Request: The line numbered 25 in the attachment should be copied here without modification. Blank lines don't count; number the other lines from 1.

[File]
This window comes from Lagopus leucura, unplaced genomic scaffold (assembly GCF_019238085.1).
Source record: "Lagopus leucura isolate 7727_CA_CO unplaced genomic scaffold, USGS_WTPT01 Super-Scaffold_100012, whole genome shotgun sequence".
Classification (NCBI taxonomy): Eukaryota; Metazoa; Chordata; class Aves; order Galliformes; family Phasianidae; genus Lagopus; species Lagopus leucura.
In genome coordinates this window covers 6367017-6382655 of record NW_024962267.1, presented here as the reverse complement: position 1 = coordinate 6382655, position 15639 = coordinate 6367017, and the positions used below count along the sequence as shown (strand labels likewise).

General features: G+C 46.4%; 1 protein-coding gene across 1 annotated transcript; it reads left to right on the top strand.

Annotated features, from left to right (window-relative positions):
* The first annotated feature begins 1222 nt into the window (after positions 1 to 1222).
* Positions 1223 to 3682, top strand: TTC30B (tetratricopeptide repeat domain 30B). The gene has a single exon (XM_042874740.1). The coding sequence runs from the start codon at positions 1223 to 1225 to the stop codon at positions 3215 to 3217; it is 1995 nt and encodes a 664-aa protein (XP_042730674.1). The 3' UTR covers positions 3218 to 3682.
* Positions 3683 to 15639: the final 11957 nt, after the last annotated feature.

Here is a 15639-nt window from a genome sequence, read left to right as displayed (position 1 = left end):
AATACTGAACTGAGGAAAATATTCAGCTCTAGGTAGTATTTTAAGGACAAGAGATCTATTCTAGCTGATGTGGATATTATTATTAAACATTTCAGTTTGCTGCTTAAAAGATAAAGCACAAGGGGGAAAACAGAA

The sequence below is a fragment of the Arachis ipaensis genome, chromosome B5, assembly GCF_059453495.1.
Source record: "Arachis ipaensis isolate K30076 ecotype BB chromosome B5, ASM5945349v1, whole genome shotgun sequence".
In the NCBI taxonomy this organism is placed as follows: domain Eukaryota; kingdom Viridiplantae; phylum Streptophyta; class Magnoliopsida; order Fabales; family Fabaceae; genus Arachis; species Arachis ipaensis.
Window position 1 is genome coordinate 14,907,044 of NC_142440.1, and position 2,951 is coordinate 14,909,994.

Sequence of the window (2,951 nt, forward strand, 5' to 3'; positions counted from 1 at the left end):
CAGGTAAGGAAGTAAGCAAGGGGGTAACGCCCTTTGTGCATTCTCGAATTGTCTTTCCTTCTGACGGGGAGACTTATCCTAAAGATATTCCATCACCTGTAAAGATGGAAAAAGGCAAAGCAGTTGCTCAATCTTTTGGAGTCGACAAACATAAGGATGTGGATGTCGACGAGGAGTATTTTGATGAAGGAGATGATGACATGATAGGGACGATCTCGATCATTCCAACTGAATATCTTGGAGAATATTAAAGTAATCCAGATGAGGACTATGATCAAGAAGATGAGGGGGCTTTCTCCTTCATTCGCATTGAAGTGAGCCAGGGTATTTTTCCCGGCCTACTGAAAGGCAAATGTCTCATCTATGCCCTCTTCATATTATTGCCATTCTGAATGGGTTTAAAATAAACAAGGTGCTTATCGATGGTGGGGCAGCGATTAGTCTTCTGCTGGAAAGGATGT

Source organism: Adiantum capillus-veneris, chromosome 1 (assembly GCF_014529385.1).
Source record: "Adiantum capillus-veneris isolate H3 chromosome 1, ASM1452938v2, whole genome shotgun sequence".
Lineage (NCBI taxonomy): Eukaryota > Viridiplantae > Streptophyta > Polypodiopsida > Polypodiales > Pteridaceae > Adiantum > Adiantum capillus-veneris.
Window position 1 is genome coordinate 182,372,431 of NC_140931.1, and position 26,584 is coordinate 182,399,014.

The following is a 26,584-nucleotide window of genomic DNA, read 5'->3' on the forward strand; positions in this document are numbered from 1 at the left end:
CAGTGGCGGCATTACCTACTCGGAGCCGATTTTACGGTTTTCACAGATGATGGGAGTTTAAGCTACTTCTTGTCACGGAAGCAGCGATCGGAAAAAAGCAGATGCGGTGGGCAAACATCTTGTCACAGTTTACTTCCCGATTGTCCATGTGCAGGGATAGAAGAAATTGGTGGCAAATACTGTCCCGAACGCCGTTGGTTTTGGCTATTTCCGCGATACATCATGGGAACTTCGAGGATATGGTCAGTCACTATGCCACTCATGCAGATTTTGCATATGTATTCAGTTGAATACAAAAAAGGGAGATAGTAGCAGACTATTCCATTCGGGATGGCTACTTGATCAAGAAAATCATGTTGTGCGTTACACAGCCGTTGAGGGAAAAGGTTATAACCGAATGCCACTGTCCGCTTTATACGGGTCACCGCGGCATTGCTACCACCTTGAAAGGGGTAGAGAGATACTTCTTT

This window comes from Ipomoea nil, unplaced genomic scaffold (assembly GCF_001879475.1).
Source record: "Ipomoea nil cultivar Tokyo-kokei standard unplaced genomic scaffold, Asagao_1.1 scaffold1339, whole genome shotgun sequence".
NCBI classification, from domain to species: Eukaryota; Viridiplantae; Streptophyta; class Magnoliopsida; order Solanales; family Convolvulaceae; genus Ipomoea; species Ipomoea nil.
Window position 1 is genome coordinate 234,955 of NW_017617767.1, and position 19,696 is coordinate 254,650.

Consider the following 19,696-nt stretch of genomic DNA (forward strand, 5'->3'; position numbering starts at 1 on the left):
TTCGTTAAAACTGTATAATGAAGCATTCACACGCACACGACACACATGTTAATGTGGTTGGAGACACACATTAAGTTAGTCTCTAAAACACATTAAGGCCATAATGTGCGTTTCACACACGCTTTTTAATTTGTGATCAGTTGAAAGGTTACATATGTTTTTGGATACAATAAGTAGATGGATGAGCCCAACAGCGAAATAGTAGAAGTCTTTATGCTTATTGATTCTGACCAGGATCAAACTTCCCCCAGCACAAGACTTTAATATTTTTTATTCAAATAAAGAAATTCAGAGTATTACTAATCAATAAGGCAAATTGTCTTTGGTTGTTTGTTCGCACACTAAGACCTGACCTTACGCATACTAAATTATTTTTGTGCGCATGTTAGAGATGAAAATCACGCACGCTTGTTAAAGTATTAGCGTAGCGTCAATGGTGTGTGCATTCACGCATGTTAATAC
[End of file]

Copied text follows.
Source record: "Ipomoea nil cultivar Tokyo-kokei standard unplaced genomic scaffold, Asagao_1.1 scaffold1339, whole genome shotgun sequence".